Young people disenchanted with Obama and the Democrats

Barack Obama and the Democratic sweep in 2008 was powered in part by legions of young people - among them many first time voters - coming out in droves to campaign and vote for him.

Buyers' remorse seems to have set in as the young see the error of their ways and wise up to reality: they put in place people who have wrecked the economy and damaged their futures.

The New York Times reports:
The college vote is up for grabs this year - to an extent that would have seemed unlikely two years ago, when a generation of young people seemed to swoon over Barack Obama.

Though many students are liberals on social issues, the economic reality of a weak job market has taken a toll on their loyalties: far fewer 18- to 29-year-olds now identify themselves as Democrats compared with 2008.

"Is the recession, which is hitting young people very hard, doing lasting or permanent damage to what looked like a good Democratic advantage with this age group?" asked Scott Keeter, the director of survey research at the Pew Research Center, a nonpartisan group. "The jury is still out."

How and whether millions of college students vote will help determine if Republicans win enough seats to retake the House or Senate, overturning the balance of power on Capitol Hill, and with it, Mr. Obama's agenda. If students tune out and stay home it will also carry a profound message for American society about a generation that seemed so ready, so recently, to grab national politics by the lapels and shake.

There's a vibe," he said on a recent afternoon, while pumping weights at the gym. "Right now it seems like Republicans just care a lot more than Democrats."

Young people - along with minorities - were one of the bases that came out strongly in 2008 for Democrats. I think economic concerns are one factor that has caused them to reconsider their views. But there are others as well that have caused "the youth vote to move on .


Barack Obama and the Democratic sweep in 2008 was powered in part by legions of young people - among them many first time voters - coming out in droves to campaign and vote for him.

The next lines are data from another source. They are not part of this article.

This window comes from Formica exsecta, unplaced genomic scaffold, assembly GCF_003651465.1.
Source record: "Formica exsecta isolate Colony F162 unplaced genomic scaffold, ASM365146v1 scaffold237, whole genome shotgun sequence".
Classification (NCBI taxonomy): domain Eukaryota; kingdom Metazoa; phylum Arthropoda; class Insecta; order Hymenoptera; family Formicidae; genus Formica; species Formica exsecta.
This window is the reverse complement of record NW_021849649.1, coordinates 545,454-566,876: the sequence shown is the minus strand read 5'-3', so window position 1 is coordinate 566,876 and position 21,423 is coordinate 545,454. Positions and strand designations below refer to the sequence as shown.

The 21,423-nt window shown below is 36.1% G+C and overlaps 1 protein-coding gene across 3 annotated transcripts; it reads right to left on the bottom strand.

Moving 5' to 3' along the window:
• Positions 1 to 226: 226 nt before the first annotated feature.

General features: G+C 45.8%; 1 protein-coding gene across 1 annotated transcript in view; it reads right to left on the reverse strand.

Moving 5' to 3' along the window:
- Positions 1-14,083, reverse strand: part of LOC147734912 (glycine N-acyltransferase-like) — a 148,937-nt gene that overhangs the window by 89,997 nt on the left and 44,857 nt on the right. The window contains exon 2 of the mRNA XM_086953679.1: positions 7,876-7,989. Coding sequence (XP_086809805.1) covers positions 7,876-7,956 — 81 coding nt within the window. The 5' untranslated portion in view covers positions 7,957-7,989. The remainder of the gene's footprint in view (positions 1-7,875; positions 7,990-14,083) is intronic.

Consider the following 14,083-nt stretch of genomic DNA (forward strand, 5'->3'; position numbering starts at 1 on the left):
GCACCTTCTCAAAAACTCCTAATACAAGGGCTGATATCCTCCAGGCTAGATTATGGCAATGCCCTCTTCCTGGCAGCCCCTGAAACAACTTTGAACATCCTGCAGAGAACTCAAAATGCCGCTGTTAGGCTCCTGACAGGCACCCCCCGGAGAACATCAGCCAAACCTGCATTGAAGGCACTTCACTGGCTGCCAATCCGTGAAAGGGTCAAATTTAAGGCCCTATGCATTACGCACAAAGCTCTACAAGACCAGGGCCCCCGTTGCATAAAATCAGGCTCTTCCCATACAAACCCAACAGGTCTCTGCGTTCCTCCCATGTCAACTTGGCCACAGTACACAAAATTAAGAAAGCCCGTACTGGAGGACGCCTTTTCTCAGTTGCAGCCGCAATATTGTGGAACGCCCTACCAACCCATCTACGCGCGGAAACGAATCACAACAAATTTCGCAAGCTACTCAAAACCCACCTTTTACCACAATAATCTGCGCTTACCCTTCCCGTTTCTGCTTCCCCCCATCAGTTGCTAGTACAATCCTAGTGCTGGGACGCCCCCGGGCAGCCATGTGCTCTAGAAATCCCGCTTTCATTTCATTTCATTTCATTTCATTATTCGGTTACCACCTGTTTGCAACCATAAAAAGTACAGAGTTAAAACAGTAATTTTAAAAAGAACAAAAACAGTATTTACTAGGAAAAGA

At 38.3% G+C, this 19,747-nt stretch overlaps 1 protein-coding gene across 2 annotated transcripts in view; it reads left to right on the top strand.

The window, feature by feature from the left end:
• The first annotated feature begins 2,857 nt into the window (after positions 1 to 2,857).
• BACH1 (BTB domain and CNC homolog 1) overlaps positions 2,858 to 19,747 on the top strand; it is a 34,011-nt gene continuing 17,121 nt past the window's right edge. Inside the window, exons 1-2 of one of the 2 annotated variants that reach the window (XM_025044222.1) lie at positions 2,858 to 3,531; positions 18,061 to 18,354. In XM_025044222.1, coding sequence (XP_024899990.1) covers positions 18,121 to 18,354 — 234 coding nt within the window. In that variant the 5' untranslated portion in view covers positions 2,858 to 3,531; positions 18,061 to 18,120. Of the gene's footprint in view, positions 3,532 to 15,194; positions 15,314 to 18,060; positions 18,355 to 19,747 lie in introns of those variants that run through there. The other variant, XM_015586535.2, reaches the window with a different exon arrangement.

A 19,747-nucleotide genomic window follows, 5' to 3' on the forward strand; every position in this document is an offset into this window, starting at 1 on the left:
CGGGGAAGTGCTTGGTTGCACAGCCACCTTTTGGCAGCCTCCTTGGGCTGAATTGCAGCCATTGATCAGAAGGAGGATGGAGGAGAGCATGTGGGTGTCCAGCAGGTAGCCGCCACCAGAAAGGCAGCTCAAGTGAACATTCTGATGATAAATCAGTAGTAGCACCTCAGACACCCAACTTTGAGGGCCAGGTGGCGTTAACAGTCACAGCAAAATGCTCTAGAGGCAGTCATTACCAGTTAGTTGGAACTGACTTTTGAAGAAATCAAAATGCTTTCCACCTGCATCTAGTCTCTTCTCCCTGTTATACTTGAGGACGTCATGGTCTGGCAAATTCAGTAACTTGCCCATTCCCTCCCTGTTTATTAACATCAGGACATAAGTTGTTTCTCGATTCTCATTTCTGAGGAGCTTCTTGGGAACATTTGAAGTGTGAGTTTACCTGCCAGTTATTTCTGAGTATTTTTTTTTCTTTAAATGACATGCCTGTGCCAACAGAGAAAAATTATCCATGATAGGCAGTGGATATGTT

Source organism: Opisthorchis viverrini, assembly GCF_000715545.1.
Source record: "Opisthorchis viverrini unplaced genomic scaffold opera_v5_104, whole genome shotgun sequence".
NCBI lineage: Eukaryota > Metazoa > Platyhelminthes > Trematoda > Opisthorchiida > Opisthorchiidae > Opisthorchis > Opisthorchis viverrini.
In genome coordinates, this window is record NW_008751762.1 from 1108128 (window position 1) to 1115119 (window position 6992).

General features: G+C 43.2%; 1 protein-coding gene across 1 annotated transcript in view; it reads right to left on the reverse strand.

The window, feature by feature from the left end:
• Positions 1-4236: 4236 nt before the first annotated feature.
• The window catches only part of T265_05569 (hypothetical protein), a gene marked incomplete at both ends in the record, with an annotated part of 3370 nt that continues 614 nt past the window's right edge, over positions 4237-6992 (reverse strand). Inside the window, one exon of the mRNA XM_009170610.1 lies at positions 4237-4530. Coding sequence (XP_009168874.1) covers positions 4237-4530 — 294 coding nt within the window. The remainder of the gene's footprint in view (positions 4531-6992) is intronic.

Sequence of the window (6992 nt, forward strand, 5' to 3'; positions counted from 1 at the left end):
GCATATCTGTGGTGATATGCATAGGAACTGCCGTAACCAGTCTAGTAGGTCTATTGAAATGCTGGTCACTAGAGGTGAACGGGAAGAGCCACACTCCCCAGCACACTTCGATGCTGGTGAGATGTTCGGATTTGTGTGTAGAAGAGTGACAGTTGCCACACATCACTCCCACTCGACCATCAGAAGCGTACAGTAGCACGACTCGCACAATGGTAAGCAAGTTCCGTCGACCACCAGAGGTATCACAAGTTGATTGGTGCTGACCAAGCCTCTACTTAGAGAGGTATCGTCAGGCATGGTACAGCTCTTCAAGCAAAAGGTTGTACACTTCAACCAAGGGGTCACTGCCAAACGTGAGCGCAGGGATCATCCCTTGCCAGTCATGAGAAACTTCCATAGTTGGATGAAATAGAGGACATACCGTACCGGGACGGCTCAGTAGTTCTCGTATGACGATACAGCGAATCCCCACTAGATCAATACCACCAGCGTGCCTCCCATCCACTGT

Buyers' remorse seems to have set in as the young see the error of their ways and wise up to reality: they put in place people who have wrecked the economy and damaged their futures.

The New York Times reports:

The college vote is up for grabs this year - to an extent that would have seemed unlikely two years ago, when a generation of young people seemed to swoon over Barack Obama.

Though many students are liberals on social issues, the economic reality of a weak job market has taken a toll on their loyalties: far fewer 18- to 29-year-olds now identify themselves as Democrats compared with 2008.

"Is the recession, which is hitting young people very hard, doing lasting or permanent damage to what looked like a good Democratic advantage with this age group?" asked Scott Keeter, the director of survey research at the Pew Research Center, a nonpartisan group. "The jury is still out."

How and whether millions of college students vote will help determine if Republicans win enough seats to retake the House or Senate, overturning the balance of power on Capitol Hill, and with it, Mr. Obama's agenda. If students tune out and stay home it will also carry a profound message for American society about a generation that seemed so ready, so recently, to grab national politics by the lapels and shake.

There's a vibe," he said on a recent afternoon, while pumping weights at the gym. "Right now it seems like Republicans just care a lot more than Democrats."

Young people - along with minorities - were one of the bases that came out strongly in 2008 for Democrats. I think economic concerns are one factor that has caused them to reconsider their views. But there are others as well that have caused "the youth vote to move on .


RECENT VIDEOS